We find Beauchamp on the shore, having spent much of the last week looking for him. The man is naked and covered in scratches and sores, looking very much like he has been beaten by some foreign party and left for some time to the elements. Inexplicably, there is hair all around him, great black matted clumps, as well as a smell that permeates the air like a most foul perfume. His fellows, the French Canadians, do make much noise and protest our retrieval of his person, insisting that the man is a rougarou and liable to dismember our entire party. Colonel Whittaker has Beauchamp bound to the mast for desertion, and, to placate his companions, allows them to take the lash to his flesh. They perform this duty with great relish; a fire lights in their porcine eyes and a most mischievous grin forms at the corners of their mouths, the combined effect of these transformations rendering their visages terrible to behold. Beauchamp, for his part, shows no emotion whatsoever, even after his flesh is cut by the lash. After a short while, I stop the French Canadians from their ceaseless motions, my delicate heart unable to take the savage scene any longer. "Cease with this devilishness!" I cry, seizing the lash from a bear-like fellow filled with mirth. "Can you not see that Beauchamp is nearly dead? Do you want to murder a man of your race?" The bestial creature turns to me and spits on my boot before pointing his finger at Beauchamp, a hideous expression forming on his face. "It would be best, mon ami, to do so," he says, before pulling out a large knife and rushing at Beauchamp. The Colonel, however, is prepared, despite his incessant drinking, and he takes his pistol and fires several shots into the man before he reaches Beauchamp, striking him dead. "The only good Canadian is a dead Canadian," he says, waving his pistol at the others, "but I get to say who lives and who dies on this boat." The Colonel, of course, is overstepping his authority, yet I am grateful that he saved the life of Beauchamp, despite the difficulties he has caused the expedition. I am lost as to why, I must confess.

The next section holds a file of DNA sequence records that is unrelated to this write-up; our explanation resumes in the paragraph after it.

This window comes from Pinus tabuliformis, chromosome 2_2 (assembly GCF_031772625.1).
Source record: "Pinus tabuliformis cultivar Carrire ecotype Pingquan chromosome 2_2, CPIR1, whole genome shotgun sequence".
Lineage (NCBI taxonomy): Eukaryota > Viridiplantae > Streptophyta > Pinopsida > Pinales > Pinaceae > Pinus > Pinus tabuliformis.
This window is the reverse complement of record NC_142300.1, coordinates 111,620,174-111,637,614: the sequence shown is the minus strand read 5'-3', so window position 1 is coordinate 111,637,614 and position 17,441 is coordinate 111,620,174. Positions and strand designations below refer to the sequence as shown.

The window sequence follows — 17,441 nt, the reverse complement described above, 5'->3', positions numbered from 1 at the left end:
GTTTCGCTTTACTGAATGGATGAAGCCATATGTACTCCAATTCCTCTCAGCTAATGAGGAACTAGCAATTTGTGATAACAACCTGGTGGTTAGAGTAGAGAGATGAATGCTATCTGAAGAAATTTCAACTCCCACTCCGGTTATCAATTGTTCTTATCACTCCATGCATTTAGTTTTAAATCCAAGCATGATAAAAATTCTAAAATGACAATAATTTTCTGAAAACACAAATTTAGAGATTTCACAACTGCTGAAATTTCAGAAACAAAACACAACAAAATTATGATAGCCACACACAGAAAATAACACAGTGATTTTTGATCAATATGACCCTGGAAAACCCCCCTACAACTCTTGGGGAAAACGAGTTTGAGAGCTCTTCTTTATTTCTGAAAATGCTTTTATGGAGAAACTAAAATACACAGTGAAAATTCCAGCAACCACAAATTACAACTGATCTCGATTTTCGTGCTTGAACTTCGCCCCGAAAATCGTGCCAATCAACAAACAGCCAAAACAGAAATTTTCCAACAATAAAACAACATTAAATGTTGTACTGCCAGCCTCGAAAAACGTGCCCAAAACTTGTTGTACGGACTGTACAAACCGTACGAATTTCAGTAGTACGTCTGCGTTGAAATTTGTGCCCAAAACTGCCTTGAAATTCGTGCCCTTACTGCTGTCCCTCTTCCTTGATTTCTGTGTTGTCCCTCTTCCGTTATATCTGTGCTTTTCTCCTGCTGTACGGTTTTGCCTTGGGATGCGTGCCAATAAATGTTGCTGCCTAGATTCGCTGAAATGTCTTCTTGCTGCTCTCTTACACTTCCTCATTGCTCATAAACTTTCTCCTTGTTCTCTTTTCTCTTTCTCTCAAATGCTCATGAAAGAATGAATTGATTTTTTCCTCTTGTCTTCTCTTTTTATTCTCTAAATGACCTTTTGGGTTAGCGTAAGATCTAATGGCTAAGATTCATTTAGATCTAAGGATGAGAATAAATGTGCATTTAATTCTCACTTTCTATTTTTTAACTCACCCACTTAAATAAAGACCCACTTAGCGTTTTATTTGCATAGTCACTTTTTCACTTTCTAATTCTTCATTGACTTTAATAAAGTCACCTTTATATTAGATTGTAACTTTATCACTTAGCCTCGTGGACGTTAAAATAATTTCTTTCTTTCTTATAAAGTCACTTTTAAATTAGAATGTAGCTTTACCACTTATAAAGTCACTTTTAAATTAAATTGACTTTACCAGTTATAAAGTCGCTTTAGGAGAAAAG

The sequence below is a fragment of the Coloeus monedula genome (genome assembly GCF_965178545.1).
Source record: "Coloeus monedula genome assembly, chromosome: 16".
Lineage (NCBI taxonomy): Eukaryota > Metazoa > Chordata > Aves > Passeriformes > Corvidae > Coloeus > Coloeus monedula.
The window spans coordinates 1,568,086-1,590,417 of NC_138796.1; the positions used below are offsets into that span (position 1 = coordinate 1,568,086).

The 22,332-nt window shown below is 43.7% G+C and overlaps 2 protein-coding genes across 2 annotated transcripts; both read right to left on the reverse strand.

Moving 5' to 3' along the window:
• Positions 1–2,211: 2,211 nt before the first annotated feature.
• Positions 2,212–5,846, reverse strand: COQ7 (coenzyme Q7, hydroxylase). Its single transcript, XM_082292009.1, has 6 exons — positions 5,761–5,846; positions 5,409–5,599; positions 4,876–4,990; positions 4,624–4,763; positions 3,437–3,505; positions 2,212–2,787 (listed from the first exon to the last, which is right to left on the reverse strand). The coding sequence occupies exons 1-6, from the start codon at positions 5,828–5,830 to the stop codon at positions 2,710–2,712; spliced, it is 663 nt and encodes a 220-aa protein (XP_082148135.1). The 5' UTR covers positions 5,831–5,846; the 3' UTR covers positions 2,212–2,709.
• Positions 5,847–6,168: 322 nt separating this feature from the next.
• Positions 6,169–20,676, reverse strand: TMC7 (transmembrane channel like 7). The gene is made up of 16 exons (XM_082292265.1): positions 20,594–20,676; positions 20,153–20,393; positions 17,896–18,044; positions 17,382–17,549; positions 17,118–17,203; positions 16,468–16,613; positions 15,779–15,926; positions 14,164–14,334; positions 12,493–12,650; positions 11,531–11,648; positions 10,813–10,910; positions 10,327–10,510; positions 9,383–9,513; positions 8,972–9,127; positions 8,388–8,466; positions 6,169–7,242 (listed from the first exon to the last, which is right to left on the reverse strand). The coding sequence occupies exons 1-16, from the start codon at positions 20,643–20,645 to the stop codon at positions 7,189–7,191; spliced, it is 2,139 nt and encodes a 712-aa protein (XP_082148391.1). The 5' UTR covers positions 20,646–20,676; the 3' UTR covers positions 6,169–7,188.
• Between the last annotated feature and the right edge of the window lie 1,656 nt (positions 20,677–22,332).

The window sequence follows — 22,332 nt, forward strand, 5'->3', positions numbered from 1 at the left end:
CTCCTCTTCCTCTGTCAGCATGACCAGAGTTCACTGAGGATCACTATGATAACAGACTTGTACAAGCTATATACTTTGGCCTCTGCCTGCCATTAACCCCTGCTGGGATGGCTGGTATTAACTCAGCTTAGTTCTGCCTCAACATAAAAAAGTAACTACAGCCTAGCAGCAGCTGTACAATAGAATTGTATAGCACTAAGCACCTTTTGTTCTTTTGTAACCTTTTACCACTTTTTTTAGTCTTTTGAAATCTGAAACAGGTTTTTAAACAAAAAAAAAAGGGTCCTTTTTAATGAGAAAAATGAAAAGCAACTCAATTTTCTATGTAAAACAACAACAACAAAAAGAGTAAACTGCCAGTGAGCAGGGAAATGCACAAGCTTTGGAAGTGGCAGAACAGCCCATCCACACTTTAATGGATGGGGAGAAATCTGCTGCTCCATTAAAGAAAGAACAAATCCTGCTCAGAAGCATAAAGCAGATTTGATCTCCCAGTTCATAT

We settle on the banks, as the river current increases drastically, with cascades and sharp rocks clearly visible ahead. Leaving the Colonel in command, I venture downriver with the scouts, trudging through patches of stinging nettle, deer and rabbits scurrying in our wake. Horatio, a young Virginian desiring to improve his fortunes, shoots a doe, and we spend some time preparing it before continuing onward. We are quite unprepared for the scene that greets us; never have I seen such clear evidence of Providence's grand hand. The waters of the river tumble down into a great gulf, their tumultuous thunder a magnificent roar that deafens our ears. We feast our eyes on the beauty of the river, its dangers and promise captured by the misty white sheets of water. Taken by the moment, I place my hand on the shoulder of Horatio, who turns to me and smiles, joy clear on his face. Perhaps I have found a new bosom friend.
After much debate regarding how to proceed in our quest, our party decides to split, with one half continuing on foot, while the other ventures upriver on the barge, looking for a tributary to carry them past the waterfall. I elect to lead the party on foot, with young Horatio as my lieutenant, Colonel Whittaker presiding over the second group. The French Canadians, to my great chagrin, decide to continue with my party, seeing how Beauchamp is confined to the barge, recovering from his injuries. After the meeting is adjourned, I retired to my quarters with Colonel Whittaker and a bottle of whiskey, and am pleasantly surprised when the Colonel offers me a glass, he being quite infamous for jealously guarding his bottle as though it contained some elixir of truth. "Ulysses," he says to me, slurring his words somewhat, though he seems to do this no matter if he is sober or drunk, "keep your eyes on them Canadians. They're not to be trusted." I tell him to watch Beauchamp as well, considering how we haven't discovered our missing mule handler. "Injuns," says the Colonel, stroking his great mustache, whiskey dripping from its hairs. I don't know if the Colonel is wrong or correct in his suspicions. I must confess, I fear the splitting of our party, and I pray to the Deity that I may continue to lead my men with wisdom and bravery.